Historic week marks reconciliation progress and pain

Article image - Historic week marks reconciliation progress and pain Staff from the City of Sydney's Reconciliation Action Plan working group with Kirstie Parker, Board Director, Reconciliation Australia; Lord Mayor Clover Moore; and Aunty Norma Ingram, local elder and member of the City's Aboriginal and Torres Strait Islander Advisory Panel. Photo: City of Sydney/Katherine Griffiths.

National Reconciliation Week is held annually from 27 May until 3 June; the two dates mark the 1967 referendum on Indigenous rights and the Mabo decision, respectively.

Local government areas across the country are marking the occasion in various ways. This year federal funding of up to $5000 was available to councils to hold Reconciliation Week events.

“Local councils are a strong supporter of National Reconciliation Week and play a central role in acknowledging Australia's past and celebrating the future through holding a variety of local events to celebrate the spirit of reconciliation,” said President of the Australian Local Government Association, Mayor David O’Loughlin.

“Reconciliation Week is about building positive and respectful relationships between Aboriginal and Torres Strait Islander peoples and other Australians.

“Local councils play a leadership role in this space, putting into action on a daily basis the ideals represented in National Reconciliation Week.”

Throughout the week the Sydney Town Hall will be lit up in red yellow and black to signify the Indigenous flag.

City of Sydney Lord Mayor Clover Moore said the Town Hall was a venue for historic community meetings in preparation for the 1967 referendum; many demonstrations in support of the “yes” vote were also held across the city.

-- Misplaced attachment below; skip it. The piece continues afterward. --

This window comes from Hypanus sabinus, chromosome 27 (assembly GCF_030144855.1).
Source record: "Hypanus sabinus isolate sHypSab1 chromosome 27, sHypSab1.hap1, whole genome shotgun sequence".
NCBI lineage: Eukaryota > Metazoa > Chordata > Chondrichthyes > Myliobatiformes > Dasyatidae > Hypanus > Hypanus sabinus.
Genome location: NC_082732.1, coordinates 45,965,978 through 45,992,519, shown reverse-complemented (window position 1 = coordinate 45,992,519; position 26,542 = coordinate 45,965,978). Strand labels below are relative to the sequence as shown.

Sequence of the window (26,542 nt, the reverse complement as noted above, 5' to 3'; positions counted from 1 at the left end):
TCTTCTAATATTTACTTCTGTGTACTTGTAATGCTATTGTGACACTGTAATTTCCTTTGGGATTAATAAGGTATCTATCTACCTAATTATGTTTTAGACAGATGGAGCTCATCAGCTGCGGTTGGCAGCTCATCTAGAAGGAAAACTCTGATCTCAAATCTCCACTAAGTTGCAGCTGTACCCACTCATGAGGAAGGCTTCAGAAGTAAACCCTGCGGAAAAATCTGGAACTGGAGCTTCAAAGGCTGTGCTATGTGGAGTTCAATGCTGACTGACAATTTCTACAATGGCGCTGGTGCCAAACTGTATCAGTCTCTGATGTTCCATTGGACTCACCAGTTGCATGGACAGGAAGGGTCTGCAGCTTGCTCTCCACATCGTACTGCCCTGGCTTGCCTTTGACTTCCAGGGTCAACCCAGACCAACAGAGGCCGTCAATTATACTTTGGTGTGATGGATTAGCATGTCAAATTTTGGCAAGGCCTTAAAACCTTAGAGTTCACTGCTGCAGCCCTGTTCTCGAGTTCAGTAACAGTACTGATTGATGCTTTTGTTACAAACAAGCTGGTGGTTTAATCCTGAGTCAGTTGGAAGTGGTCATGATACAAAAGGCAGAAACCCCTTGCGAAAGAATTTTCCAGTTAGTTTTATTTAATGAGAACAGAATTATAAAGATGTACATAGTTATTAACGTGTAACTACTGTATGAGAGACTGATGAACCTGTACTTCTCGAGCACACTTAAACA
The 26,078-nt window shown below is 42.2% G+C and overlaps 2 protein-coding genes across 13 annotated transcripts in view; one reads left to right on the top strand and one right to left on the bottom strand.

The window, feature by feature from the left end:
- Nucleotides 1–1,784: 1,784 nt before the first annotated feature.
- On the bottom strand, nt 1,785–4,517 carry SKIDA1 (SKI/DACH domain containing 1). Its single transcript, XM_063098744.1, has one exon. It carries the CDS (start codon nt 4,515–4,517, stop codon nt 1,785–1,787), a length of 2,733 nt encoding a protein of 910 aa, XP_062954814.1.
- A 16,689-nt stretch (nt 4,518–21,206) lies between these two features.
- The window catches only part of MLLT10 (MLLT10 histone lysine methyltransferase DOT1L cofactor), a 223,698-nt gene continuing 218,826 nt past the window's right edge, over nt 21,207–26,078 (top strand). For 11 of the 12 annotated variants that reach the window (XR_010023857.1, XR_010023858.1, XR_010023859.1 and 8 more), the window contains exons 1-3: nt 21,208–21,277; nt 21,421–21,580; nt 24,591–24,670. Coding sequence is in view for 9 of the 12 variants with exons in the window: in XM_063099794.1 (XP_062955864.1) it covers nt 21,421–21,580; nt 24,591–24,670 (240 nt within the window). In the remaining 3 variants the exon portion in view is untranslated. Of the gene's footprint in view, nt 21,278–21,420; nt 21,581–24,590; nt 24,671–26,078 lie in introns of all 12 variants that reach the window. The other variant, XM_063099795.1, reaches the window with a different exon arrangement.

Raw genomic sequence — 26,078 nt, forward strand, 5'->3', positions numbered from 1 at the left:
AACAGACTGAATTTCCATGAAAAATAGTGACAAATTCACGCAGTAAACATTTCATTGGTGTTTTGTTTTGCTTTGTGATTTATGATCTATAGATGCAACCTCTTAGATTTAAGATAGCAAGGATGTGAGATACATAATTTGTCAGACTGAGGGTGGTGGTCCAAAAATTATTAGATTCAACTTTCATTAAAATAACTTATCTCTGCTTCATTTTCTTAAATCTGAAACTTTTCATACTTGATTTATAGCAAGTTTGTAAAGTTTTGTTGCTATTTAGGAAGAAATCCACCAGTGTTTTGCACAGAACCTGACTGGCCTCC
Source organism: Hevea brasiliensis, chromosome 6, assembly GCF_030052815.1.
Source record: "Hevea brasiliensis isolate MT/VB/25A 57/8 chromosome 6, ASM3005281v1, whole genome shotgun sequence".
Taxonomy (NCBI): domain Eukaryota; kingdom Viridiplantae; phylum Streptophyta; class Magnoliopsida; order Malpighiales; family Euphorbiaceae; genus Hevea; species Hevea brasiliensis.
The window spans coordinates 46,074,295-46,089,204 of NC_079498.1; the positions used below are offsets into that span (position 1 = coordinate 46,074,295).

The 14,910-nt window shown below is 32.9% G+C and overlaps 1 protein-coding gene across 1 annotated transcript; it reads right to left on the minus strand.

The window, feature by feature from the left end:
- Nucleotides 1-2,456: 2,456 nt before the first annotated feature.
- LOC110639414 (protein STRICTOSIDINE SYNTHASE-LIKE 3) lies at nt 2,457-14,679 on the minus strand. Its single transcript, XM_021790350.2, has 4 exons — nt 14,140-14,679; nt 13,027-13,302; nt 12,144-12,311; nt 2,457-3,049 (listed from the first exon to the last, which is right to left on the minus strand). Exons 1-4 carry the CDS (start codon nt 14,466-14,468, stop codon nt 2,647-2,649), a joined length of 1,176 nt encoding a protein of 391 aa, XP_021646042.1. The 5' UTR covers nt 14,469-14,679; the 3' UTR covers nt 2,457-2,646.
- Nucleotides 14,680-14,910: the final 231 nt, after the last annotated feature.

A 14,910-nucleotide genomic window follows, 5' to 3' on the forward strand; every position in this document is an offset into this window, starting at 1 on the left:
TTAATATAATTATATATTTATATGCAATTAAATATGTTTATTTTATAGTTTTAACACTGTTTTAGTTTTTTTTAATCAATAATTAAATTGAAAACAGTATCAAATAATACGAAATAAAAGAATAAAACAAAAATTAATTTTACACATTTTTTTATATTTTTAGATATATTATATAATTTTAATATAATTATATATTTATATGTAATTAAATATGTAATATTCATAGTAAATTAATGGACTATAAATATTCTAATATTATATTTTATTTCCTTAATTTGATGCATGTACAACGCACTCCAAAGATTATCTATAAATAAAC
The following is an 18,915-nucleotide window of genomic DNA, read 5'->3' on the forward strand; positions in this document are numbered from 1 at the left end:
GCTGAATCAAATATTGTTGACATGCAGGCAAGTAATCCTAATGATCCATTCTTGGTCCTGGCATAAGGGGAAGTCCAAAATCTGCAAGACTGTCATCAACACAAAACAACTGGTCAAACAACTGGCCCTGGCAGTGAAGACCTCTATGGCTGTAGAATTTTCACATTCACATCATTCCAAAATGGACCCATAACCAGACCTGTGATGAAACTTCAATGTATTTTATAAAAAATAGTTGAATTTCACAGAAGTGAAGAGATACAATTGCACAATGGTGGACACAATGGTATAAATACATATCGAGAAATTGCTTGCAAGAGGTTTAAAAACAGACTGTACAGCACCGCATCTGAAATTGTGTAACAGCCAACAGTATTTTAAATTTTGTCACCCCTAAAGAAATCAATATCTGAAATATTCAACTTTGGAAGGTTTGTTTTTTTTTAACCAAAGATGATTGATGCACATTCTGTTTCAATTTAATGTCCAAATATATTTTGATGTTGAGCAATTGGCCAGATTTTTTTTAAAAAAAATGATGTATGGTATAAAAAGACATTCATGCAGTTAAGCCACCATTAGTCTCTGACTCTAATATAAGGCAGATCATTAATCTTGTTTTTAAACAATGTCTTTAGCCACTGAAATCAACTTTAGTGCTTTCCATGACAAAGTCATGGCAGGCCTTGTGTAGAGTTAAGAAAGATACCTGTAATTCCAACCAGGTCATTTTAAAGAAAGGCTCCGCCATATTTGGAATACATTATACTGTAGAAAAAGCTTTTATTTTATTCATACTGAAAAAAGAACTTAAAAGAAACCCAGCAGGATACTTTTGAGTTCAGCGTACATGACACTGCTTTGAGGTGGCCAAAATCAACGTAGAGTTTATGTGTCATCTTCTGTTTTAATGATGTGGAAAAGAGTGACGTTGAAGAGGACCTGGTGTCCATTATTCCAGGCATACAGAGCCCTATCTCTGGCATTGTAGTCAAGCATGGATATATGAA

“The success of the referendum is testament to the relentless pursuit by community campaigners to unite Australia,” the Lord Mayor said.

“I am proud of the role Sydney played in this remarkable and pivotal time in Australian history.”

In Victoria, President of the Municipal Association of Victoria (MAV), Councillor Mary Lalios, said further progress toward reconciliation and recognition of Indigenous peoples still needs to be made.

“We should be proud of the rich languages, cultures and traditions of indigenous Australians, who have lived here for some 60,000 years and represent the world’s oldest continuous cultural heritage,” Cr Lalios said.

“The MAV believes it’s time to take the next steps towards greater formal recognition of Aboriginal and Torres Strait Islander people. Big changes require persistence and courage.

“We are pleased the State Government has provided $28.5 million in the 2017/18 Budget for the development of a Victorian representative body, as well as a self-determination plan.

“To help achieve this, we are working productively with Aboriginal community leaders and are pleased to be an active partner in the Victorian Aboriginal Local Government Action Plan.”